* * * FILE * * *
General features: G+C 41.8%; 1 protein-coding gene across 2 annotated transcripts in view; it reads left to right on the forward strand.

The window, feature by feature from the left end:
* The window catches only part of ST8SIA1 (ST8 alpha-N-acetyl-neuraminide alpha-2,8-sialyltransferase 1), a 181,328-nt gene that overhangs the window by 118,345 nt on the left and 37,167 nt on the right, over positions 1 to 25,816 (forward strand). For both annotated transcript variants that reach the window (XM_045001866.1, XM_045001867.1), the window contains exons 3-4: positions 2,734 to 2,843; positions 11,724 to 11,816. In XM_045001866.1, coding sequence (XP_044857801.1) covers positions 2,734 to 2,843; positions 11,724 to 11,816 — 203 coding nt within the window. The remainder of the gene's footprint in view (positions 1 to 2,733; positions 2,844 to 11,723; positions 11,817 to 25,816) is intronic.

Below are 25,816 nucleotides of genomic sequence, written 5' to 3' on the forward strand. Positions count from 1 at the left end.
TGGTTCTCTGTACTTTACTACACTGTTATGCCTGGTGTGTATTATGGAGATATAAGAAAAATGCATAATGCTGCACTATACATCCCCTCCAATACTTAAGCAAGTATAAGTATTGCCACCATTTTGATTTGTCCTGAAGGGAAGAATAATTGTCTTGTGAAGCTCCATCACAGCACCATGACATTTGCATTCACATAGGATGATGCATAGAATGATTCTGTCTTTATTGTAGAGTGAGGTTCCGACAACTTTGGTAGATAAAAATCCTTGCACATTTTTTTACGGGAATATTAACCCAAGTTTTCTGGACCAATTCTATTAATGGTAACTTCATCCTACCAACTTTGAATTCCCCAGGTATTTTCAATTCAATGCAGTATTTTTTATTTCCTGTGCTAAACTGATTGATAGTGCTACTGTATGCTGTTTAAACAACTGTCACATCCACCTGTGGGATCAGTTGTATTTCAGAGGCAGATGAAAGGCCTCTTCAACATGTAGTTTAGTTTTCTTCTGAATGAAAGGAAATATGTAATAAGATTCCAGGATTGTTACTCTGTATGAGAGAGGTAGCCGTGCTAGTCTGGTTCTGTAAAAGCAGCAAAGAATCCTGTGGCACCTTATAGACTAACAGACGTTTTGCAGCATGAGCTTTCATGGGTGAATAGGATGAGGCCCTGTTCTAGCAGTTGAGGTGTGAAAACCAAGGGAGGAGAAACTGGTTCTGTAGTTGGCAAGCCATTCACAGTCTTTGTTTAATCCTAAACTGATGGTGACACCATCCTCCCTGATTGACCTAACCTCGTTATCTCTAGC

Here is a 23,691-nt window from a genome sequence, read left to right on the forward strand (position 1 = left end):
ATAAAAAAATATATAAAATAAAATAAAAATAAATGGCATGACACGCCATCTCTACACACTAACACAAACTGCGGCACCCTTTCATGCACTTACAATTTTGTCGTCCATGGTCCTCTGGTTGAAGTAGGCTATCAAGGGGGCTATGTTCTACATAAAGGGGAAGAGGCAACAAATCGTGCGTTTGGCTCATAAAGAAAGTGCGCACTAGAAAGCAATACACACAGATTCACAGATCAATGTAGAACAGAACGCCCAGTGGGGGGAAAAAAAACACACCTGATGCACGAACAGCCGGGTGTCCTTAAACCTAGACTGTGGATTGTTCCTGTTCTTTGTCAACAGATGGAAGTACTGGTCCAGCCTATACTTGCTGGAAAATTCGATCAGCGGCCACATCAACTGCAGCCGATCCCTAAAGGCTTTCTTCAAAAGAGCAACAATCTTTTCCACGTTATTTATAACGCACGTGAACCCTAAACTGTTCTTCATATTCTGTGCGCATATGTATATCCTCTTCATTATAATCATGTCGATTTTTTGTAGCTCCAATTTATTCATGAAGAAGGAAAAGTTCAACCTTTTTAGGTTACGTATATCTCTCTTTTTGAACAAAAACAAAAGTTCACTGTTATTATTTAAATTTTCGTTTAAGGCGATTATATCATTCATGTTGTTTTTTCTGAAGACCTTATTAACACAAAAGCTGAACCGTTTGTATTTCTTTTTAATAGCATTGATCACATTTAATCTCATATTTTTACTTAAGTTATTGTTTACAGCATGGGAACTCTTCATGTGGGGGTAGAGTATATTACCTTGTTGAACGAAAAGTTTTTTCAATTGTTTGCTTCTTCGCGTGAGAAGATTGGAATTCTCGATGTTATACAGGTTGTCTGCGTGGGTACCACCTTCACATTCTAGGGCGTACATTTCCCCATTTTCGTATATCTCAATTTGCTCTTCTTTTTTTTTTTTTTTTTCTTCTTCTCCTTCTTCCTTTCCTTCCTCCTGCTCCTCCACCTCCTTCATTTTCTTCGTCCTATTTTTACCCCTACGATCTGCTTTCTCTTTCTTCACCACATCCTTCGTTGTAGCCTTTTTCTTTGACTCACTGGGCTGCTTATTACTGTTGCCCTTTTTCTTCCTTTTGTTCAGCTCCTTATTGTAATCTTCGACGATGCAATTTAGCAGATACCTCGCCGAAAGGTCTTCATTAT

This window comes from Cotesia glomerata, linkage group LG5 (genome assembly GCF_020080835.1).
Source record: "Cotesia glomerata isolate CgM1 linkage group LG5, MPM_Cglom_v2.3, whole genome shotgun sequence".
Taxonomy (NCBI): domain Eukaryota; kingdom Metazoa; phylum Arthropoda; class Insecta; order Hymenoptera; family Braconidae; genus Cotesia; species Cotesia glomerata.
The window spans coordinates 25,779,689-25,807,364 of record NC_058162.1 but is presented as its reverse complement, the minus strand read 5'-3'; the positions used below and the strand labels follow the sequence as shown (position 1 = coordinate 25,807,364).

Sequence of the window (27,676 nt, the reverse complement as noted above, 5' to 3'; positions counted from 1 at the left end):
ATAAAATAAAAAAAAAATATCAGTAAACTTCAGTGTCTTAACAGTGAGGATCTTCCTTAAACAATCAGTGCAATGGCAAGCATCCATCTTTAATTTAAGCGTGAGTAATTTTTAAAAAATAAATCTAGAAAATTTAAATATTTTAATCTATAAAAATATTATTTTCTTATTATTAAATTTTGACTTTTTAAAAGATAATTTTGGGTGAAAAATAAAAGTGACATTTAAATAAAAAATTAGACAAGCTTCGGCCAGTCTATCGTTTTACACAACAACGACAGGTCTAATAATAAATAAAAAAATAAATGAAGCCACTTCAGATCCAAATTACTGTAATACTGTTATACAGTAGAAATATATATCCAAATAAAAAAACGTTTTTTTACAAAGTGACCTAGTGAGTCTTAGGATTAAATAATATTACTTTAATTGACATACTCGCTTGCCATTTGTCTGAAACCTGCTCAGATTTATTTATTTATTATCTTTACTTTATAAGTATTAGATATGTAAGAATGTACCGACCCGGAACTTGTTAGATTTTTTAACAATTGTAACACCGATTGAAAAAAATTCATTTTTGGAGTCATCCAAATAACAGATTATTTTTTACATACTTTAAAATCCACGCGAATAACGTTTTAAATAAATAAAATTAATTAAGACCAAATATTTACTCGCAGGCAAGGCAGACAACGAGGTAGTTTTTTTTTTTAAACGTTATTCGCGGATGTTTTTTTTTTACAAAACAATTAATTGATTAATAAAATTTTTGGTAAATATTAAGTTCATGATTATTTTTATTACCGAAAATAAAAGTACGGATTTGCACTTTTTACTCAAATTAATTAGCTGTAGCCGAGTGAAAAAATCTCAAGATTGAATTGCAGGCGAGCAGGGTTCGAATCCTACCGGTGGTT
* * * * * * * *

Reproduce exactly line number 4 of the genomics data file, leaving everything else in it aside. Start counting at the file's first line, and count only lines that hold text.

Below are 25,816 nucleotides of genomic sequence, written 5' to 3' on the forward strand. Positions count from 1 at the left end.